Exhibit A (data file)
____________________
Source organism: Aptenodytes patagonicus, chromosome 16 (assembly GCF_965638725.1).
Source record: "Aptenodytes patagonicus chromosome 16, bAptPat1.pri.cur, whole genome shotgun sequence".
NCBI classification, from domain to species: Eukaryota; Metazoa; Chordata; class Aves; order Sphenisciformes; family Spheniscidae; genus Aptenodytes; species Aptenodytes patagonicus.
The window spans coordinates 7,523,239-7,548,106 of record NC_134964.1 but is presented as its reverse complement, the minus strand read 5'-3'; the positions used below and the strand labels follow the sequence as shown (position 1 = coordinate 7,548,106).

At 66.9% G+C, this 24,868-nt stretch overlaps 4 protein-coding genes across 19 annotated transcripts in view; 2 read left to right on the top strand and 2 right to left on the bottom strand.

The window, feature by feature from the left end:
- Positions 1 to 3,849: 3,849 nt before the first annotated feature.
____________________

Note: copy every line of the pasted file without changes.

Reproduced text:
Source organism: Aptenodytes patagonicus, chromosome 16 (assembly GCF_965638725.1).
Source record: "Aptenodytes patagonicus chromosome 16, bAptPat1.pri.cur, whole genome shotgun sequence".
NCBI classification, from domain to species: Eukaryota; Metazoa; Chordata; class Aves; order Sphenisciformes; family Spheniscidae; genus Aptenodytes; species Aptenodytes patagonicus.
The window spans coordinates 7,523,239-7,548,106 of record NC_134964.1 but is presented as its reverse complement, the minus strand read 5'-3'; the positions used below and the strand labels follow the sequence as shown (position 1 = coordinate 7,548,106).

At 66.9% G+C, this 24,868-nt stretch overlaps 4 protein-coding genes across 19 annotated transcripts in view; 2 read left to right on the top strand and 2 right to left on the bottom strand.

The window, feature by feature from the left end:
- Positions 1 to 3,849: 3,849 nt before the first annotated feature.